Cerebrovascular disease

How is cerebrovascular disease related to schizophrenia?

People with schizophrenia may show increased rates of co-occurring conditions when compared to general population rates. Cerebrovascular disease includes strokes, transient ischemic attacks, aneurysms, and vascular malformations. A stroke happens when blood flow to the brain is interrupted due to a blocked artery (ischaemic stroke) or when an artery bursts (haemorrhagic stroke). A transient ischemic attack is similar to a stroke, but less severe, and an aneurysm involves an enlarged artery caused by weakness in the arterial wall. These can all cause brain damage if cells do not get enough of the oxygen and nutrients that are carried by the blood to the brain.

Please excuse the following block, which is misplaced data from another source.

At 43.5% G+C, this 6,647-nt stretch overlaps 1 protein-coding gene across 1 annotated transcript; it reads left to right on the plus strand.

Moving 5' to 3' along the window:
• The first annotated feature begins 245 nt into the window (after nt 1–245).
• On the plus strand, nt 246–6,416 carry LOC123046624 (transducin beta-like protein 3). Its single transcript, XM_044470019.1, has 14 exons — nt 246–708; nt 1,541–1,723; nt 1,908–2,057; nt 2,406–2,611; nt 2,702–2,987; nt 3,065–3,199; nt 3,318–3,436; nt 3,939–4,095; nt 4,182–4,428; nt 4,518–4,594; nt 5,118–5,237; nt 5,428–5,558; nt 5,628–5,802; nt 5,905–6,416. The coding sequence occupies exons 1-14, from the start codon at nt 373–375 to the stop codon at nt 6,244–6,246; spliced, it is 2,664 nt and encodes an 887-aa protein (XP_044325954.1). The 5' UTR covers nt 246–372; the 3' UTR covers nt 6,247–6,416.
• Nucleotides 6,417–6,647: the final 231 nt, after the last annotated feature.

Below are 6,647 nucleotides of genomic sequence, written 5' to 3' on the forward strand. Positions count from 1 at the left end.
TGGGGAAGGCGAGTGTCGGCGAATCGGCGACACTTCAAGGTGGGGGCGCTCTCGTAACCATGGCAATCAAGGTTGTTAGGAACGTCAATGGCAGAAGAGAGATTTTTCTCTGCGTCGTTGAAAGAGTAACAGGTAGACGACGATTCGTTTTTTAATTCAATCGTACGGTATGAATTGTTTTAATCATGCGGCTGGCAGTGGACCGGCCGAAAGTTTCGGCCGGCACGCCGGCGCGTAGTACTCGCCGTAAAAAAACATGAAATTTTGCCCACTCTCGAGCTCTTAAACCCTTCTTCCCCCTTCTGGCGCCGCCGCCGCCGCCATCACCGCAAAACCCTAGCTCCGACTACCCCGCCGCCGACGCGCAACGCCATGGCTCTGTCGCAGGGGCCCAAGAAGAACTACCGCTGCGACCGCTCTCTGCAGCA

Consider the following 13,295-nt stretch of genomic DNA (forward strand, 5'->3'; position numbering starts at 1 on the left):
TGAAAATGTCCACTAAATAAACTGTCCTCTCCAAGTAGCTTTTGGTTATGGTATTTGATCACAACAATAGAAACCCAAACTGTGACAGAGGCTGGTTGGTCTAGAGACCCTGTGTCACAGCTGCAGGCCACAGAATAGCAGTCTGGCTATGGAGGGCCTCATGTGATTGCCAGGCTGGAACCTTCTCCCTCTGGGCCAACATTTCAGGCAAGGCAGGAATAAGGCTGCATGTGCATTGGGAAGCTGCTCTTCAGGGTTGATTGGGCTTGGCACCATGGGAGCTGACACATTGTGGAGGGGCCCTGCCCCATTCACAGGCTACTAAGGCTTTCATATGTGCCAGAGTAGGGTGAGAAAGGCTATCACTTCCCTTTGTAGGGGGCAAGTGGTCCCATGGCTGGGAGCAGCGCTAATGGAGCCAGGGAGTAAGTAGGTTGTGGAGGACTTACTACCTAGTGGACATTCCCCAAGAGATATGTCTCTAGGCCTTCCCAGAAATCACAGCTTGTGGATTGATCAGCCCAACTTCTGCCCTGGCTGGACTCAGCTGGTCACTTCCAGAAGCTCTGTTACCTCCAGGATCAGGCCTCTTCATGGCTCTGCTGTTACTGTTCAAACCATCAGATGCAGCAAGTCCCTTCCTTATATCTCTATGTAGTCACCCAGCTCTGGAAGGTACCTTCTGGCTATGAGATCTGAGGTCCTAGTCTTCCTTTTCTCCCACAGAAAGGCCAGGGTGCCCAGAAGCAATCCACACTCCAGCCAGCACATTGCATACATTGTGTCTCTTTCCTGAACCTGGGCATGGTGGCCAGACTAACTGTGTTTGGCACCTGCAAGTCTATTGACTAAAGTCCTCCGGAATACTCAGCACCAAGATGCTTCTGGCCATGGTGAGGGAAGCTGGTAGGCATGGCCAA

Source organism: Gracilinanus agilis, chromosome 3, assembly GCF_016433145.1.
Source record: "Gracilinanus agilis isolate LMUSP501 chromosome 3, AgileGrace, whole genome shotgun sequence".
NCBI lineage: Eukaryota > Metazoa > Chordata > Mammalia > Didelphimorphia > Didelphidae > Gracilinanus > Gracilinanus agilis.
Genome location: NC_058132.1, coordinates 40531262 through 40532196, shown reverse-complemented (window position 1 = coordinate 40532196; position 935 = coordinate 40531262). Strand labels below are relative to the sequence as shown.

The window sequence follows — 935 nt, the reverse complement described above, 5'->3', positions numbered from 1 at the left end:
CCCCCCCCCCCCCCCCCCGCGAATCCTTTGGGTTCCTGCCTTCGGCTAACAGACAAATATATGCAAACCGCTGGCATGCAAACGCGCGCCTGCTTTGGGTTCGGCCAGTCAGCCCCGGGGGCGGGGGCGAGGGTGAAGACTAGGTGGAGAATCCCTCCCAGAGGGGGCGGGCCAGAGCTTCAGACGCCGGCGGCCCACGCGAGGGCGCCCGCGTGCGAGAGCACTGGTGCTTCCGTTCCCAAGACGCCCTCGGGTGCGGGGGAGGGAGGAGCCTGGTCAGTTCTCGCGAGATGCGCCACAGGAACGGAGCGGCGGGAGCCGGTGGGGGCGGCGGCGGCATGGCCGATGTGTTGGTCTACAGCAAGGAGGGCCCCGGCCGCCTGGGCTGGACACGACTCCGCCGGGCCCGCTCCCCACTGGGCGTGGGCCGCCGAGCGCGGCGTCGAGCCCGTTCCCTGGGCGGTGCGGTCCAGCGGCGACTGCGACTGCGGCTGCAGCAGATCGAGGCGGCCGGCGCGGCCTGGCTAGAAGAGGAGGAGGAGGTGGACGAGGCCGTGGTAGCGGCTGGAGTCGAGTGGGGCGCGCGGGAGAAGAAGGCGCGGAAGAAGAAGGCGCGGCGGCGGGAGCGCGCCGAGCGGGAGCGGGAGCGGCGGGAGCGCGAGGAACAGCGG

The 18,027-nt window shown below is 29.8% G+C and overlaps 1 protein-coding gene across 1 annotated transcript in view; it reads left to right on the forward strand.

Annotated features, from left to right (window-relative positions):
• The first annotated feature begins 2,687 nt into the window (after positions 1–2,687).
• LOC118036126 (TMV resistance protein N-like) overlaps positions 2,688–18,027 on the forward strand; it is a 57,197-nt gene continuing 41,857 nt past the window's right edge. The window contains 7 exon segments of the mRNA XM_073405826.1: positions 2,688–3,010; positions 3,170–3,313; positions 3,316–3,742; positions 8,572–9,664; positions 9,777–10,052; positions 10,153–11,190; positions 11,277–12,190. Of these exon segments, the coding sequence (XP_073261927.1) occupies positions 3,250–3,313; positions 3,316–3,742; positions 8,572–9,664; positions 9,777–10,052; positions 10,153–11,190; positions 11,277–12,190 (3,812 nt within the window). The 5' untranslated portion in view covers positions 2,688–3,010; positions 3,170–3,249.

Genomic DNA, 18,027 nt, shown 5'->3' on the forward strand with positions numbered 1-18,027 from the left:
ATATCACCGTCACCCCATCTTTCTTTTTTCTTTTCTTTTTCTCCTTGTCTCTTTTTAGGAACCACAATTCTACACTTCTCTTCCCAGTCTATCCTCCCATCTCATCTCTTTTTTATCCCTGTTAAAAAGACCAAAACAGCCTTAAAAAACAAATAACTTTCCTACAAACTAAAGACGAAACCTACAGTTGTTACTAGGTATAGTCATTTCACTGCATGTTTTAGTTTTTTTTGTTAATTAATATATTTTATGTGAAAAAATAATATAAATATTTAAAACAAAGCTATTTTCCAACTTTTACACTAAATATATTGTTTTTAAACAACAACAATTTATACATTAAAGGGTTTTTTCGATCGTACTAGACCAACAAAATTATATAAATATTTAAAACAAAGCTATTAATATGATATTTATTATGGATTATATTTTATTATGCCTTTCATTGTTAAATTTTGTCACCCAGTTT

What is the evidence for comorbid cerebrovascular disease?

Moderate quality evidence suggests a small increase in the rate of cerebrovascular disease, including stroke and death by stroke, in people with schizophrenia, with data adjusted for potential confounding factors that may have accounted for the association.

June 2020

Last updated at: 12:26 am, 5th October 2021
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